Pamela EA IE

Dedicated climate justice activists gather to foster unity and collaboration at a climate justice camp. Lebanon, 2023.
Photography By Pamela EA

Text by Sorah Park
Research by Estelle Ngoumtsa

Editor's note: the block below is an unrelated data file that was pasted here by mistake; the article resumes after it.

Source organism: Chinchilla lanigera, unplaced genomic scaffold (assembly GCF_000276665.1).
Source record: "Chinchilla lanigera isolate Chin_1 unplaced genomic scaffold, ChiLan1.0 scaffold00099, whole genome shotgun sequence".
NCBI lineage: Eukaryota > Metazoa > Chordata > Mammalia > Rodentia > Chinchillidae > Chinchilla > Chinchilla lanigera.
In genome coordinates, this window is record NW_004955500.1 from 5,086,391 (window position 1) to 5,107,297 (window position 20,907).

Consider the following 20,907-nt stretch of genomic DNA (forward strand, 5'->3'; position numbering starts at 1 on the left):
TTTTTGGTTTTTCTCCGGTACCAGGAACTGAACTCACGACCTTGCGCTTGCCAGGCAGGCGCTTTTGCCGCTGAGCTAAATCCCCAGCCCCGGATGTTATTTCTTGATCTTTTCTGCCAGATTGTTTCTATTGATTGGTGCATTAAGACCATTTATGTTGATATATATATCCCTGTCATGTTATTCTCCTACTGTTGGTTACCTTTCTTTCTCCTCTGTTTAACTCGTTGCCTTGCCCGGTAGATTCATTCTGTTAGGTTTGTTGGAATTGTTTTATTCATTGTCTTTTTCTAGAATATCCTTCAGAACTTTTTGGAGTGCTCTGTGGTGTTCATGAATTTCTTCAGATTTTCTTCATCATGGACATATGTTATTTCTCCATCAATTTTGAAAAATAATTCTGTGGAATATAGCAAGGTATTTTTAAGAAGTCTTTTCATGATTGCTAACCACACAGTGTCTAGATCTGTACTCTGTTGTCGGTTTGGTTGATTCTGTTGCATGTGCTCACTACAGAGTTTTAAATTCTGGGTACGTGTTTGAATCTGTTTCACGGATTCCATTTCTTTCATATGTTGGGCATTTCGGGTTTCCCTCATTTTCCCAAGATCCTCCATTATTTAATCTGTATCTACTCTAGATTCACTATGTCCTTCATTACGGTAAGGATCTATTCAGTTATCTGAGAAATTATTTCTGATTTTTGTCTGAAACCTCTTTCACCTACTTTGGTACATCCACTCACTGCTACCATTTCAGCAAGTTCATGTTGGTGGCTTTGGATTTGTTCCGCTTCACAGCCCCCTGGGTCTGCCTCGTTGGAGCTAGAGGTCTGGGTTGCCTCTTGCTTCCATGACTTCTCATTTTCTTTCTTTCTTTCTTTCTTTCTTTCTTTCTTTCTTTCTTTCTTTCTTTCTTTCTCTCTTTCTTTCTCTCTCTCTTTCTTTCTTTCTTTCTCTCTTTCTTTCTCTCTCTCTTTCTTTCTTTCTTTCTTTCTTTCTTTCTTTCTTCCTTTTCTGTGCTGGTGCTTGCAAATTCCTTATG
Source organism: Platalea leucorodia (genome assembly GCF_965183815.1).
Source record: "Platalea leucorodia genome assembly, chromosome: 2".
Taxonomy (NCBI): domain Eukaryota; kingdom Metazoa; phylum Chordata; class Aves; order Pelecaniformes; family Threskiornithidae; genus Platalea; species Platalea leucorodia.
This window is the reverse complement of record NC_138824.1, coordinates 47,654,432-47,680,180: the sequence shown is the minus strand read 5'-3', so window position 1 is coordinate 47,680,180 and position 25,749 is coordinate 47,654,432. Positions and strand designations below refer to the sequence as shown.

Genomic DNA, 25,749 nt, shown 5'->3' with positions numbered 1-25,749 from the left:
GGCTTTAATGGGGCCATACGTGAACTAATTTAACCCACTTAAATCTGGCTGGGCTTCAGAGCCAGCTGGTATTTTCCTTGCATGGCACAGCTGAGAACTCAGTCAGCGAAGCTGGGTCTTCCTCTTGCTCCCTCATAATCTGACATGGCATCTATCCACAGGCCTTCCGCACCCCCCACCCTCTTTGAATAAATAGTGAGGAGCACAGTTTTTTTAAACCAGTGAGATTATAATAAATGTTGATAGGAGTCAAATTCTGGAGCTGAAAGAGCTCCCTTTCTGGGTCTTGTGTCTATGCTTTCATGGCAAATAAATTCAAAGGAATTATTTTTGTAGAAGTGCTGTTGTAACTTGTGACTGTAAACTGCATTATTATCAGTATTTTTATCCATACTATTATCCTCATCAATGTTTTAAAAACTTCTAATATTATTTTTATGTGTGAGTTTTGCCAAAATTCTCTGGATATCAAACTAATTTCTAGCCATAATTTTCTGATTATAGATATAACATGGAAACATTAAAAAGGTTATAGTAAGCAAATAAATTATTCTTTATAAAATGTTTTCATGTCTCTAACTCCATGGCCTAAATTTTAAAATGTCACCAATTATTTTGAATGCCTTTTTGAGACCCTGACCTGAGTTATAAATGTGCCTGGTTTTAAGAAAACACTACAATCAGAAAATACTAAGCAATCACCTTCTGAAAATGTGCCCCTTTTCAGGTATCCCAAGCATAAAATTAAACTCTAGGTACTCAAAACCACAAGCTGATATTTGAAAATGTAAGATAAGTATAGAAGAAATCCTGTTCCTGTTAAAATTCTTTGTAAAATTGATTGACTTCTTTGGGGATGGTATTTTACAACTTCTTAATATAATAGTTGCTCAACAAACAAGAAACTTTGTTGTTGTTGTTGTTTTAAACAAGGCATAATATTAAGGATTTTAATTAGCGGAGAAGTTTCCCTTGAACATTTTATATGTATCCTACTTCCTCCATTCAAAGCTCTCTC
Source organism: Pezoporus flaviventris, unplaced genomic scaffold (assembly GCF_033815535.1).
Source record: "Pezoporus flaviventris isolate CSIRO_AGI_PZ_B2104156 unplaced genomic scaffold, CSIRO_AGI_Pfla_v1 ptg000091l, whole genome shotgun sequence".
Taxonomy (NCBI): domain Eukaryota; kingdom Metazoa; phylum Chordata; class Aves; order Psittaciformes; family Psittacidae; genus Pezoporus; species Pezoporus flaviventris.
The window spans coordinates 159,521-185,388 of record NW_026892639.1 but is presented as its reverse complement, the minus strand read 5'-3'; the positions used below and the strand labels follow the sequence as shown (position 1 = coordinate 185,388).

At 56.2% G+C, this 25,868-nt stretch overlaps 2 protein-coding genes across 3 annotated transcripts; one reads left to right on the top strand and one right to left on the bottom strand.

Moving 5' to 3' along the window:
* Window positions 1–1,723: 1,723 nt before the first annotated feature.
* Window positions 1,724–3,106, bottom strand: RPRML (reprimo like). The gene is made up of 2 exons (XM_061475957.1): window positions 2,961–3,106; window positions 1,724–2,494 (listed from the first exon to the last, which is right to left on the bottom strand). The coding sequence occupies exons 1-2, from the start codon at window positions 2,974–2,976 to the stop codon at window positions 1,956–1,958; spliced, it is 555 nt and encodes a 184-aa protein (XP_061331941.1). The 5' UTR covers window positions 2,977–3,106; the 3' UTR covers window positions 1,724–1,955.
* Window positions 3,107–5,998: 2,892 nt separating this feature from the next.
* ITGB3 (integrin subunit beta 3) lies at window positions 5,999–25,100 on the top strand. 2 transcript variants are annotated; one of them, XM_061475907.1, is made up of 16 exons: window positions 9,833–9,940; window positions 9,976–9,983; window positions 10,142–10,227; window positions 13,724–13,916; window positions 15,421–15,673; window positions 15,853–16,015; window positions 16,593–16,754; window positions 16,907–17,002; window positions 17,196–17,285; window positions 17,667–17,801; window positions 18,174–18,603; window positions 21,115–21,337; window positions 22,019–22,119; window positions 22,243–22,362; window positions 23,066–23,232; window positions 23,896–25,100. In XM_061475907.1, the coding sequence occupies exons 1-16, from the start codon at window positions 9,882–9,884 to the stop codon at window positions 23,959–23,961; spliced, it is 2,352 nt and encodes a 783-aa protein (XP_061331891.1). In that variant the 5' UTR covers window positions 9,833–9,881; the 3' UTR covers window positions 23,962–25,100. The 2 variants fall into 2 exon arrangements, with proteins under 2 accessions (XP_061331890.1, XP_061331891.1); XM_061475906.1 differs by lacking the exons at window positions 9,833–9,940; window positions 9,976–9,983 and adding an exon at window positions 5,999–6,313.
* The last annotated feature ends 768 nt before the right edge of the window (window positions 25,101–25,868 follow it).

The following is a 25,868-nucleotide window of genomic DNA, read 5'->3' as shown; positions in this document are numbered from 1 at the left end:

Intersectional Environmentalism is an inclusive version of environmentalism that advocates for both the protection of people and the planet. Leah Thomas, founder of the Intersectional Environmentalist platform, emphasizes the interconnectedness of the injustices towards marginalized communities and the environment within this framework. Humans cannot be separate from the planet, so taking an intersectional approach to environmentalism ensures that vulnerable groups are prioritized in environmental justice efforts. The concept adds to scholar Kimberlé W. Crenshaw’s theory of intersectionality coined in 1989, which “describes the double bind of simultaneous racial and gender prejudice”. Intersectional Environmentalism acknowledges the disproportionate impact of the climate crisis on historically disadvantaged groups like Black, Indigenous and people of color (BIPOC) communities as a result of centuries of systemic oppression. The framework especially highlights the compounded impact that women of color, especially poor black women, experience due to their intersecting social identities like class, race, and gender.